From a previous rollout in Europe, Facebook’s photo transfer tool is now available globally half a year on, the company said today. Under Your Facebook Details Settings tab, Facebook users can consider the option to “pass a copy of your images and videos”. This is the same menu where users have been able to access a replica of a variety of information relating to their use of their service (including photos) for a long time. However, with the data dump, there is nothing that can be achieved. Whereas the mechanism for direct photo transfer shrinks the friction involved in account switching.
Facebook has said it is building up support for other services. This however requires collaborative developers to build the necessary adapters for APIs for photos. Which in turn depends on wider participation in an open-source effort that is underpinned, called the Data Transfer Project (DTP).
The broader context around the DTP — which began in 2018, backed by several tech giants who were all keen to connect their car to the notion of greasing platform-to-platform data portability — is the fact that U.S. and European regulators are paying more attention to the deleterious effects of platform power on competition and markets.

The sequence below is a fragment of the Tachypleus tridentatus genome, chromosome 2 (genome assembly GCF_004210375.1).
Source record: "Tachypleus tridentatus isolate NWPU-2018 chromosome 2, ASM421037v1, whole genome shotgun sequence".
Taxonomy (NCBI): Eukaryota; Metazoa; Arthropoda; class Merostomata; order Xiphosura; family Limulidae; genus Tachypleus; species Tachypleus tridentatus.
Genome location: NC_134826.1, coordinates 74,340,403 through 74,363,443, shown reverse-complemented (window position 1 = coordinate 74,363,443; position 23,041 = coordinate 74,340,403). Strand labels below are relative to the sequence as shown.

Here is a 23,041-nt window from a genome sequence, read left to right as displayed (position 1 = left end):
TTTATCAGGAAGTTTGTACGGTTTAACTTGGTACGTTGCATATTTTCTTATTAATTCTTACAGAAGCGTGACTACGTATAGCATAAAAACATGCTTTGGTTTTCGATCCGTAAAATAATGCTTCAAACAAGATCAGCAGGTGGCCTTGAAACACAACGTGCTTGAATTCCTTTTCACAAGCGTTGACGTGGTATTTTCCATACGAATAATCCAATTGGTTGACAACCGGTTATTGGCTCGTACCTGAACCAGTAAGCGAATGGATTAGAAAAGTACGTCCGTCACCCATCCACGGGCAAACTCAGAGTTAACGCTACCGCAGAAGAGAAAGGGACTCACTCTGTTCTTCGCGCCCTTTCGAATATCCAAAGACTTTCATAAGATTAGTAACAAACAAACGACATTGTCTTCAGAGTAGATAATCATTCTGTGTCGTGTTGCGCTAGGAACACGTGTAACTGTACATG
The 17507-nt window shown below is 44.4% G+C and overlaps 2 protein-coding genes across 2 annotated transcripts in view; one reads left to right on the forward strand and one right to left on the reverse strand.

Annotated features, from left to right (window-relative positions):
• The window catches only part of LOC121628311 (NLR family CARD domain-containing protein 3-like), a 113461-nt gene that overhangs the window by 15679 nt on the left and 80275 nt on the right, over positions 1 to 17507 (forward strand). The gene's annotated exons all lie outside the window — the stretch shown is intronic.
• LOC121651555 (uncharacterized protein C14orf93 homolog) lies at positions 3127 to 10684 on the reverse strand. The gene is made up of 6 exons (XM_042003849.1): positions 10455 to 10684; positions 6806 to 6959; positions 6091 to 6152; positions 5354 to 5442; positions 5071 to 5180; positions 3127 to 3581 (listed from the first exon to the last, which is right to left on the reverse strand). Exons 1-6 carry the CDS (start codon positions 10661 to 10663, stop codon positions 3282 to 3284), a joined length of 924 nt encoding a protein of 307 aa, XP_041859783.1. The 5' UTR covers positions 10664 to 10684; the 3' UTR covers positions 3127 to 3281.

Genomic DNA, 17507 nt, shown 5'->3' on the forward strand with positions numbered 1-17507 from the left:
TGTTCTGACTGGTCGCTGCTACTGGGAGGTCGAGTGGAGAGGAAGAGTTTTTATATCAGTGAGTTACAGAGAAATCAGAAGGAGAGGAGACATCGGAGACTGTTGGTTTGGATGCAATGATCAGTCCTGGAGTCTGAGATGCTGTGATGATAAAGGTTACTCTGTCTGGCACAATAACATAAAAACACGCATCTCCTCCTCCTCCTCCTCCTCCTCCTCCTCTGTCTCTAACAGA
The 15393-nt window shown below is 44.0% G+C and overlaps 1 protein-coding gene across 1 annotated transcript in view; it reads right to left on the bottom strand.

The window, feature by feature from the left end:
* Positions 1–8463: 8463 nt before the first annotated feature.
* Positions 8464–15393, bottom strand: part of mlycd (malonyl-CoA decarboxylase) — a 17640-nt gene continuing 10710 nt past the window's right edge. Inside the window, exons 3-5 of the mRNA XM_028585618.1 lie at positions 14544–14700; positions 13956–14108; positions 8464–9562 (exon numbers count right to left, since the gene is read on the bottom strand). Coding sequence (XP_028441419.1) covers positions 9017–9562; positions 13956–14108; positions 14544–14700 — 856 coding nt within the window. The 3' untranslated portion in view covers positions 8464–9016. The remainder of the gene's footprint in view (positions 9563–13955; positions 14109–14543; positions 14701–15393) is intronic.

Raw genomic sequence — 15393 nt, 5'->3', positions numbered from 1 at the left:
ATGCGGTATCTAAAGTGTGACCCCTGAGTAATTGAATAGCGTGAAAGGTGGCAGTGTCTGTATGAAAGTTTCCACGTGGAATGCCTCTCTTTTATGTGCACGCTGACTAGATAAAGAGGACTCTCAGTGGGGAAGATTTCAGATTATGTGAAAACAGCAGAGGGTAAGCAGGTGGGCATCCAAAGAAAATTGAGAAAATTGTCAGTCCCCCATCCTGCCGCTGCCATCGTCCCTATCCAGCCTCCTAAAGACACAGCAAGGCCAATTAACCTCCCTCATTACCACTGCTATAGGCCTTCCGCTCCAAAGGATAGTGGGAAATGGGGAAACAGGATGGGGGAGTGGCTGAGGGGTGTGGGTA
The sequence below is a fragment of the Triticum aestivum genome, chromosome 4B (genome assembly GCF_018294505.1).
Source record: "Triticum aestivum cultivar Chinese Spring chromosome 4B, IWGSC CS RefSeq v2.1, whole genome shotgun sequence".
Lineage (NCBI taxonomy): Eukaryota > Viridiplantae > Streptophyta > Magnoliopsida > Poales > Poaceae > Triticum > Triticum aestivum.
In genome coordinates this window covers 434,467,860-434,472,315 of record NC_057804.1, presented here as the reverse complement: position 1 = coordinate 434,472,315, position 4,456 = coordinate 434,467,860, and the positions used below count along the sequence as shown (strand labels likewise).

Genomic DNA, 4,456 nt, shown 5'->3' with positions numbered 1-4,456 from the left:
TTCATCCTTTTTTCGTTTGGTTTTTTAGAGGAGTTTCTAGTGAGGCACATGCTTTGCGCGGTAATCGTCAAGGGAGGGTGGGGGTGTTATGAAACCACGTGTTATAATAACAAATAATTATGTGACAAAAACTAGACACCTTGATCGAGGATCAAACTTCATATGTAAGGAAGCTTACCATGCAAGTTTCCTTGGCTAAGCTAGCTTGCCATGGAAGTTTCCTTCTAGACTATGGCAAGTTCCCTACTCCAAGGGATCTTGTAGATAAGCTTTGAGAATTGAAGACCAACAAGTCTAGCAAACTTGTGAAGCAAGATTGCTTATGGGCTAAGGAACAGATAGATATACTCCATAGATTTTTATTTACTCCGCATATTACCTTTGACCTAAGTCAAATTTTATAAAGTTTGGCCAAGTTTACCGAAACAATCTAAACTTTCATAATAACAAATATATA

If platforms can make a plausible case that their users aren’t locked in their walled gardens because network effects force them to stay but simply push a button to move their stuff and waltz elsewhere, they’ll hope to shrink their antitrust risk and dilute the case for sweeping digital regulatory reforms.
Certainly, Europe is looking closely to update its platform power rulebook — with legislative proposals wrapping up digital services scheduled before the end of the year.
EU policymakers are now clearly working on whether the bloc wants a new instrument in its antitrust arsenal to resolve the global market tipping problem — where a major player consolidates a business advantage to the point that it is impossible to overturn. The new power proposed would allow European antitrust regulators to speed up interventions by allowing them to impose behavioral and structural remedies without first having to find an infringement.
Despite all this, it will be important to learn how many Facebook users in the half-year since it launched to a sub-set of users made use of the photo porting tool!
A spokesperson for Facebook told us he didn’t have “clear numbers to share at this time”—but he said” many “users were seen making photo transfers using the app.
At the end of last year, Facebook debuted the feature in Ireland, opening it up to more international markets earlier this year and granting access to users in the US and Canada come April.